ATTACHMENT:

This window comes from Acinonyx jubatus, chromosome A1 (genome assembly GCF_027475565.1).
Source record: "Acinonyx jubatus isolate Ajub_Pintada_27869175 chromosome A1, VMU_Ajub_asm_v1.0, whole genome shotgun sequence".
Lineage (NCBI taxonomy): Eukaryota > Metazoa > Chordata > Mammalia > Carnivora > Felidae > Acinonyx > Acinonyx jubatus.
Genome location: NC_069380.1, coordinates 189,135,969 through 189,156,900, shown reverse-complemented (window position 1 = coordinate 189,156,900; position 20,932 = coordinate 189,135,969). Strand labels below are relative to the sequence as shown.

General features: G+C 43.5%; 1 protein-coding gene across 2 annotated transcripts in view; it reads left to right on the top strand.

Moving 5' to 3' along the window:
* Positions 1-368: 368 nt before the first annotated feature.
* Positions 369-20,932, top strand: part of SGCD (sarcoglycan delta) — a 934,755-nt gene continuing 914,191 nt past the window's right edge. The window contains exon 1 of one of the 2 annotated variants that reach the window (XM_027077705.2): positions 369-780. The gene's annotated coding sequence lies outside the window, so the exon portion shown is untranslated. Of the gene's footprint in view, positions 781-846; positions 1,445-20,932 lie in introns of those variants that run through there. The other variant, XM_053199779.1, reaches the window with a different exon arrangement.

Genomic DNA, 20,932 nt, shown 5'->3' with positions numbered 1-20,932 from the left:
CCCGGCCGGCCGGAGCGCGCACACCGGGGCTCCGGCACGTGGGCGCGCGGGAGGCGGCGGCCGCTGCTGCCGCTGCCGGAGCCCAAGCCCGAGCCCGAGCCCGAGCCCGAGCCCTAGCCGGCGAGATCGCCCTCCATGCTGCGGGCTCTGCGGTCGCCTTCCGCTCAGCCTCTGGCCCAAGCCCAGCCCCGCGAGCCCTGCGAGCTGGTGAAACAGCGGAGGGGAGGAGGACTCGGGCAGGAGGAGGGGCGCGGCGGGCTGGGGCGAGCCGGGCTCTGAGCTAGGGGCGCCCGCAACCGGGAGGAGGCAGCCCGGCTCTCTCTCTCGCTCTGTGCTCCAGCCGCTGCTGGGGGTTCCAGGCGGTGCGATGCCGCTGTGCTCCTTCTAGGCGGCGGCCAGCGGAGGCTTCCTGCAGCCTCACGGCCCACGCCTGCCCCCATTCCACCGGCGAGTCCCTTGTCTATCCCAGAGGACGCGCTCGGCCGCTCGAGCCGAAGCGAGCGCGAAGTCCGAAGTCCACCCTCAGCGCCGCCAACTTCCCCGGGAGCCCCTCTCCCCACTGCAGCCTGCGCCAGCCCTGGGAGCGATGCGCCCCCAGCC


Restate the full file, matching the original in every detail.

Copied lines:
This window comes from Acinonyx jubatus, chromosome A1 (genome assembly GCF_027475565.1).
Source record: "Acinonyx jubatus isolate Ajub_Pintada_27869175 chromosome A1, VMU_Ajub_asm_v1.0, whole genome shotgun sequence".
Lineage (NCBI taxonomy): Eukaryota > Metazoa > Chordata > Mammalia > Carnivora > Felidae > Acinonyx > Acinonyx jubatus.
Genome location: NC_069380.1, coordinates 189,135,969 through 189,156,900, shown reverse-complemented (window position 1 = coordinate 189,156,900; position 20,932 = coordinate 189,135,969). Strand labels below are relative to the sequence as shown.

General features: G+C 43.5%; 1 protein-coding gene across 2 annotated transcripts in view; it reads left to right on the top strand.

Moving 5' to 3' along the window:
* Positions 1-368: 368 nt before the first annotated feature.
* Positions 369-20,932, top strand: part of SGCD (sarcoglycan delta) — a 934,755-nt gene continuing 914,191 nt past the window's right edge. The window contains exon 1 of one of the 2 annotated variants that reach the window (XM_027077705.2): positions 369-780. The gene's annotated coding sequence lies outside the window, so the exon portion shown is untranslated. Of the gene's footprint in view, positions 781-846; positions 1,445-20,932 lie in introns of those variants that run through there. The other variant, XM_053199779.1, reaches the window with a different exon arrangement.

Genomic DNA, 20,932 nt, shown 5'->3' with positions numbered 1-20,932 from the left:
CCCGGCCGGCCGGAGCGCGCACACCGGGGCTCCGGCACGTGGGCGCGCGGGAGGCGGCGGCCGCTGCTGCCGCTGCCGGAGCCCAAGCCCGAGCCCGAGCCCGAGCCCGAGCCCTAGCCGGCGAGATCGCCCTCCATGCTGCGGGCTCTGCGGTCGCCTTCCGCTCAGCCTCTGGCCCAAGCCCAGCCCCGCGAGCCCTGCGAGCTGGTGAAACAGCGGAGGGGAGGAGGACTCGGGCAGGAGGAGGGGCGCGGCGGGCTGGGGCGAGCCGGGCTCTGAGCTAGGGGCGCCCGCAACCGGGAGGAGGCAGCCCGGCTCTCTCTCTCGCTCTGTGCTCCAGCCGCTGCTGGGGGTTCCAGGCGGTGCGATGCCGCTGTGCTCCTTCTAGGCGGCGGCCAGCGGAGGCTTCCTGCAGCCTCACGGCCCACGCCTGCCCCCATTCCACCGGCGAGTCCCTTGTCTATCCCAGAGGACGCGCTCGGCCGCTCGAGCCGAAGCGAGCGCGAAGTCCGAAGTCCACCCTCAGCGCCGCCAACTTCCCCGGGAGCCCCTCTCCCCACTGCAGCCTGCGCCAGCCCTGGGAGCGATGCGCCCCCAGCC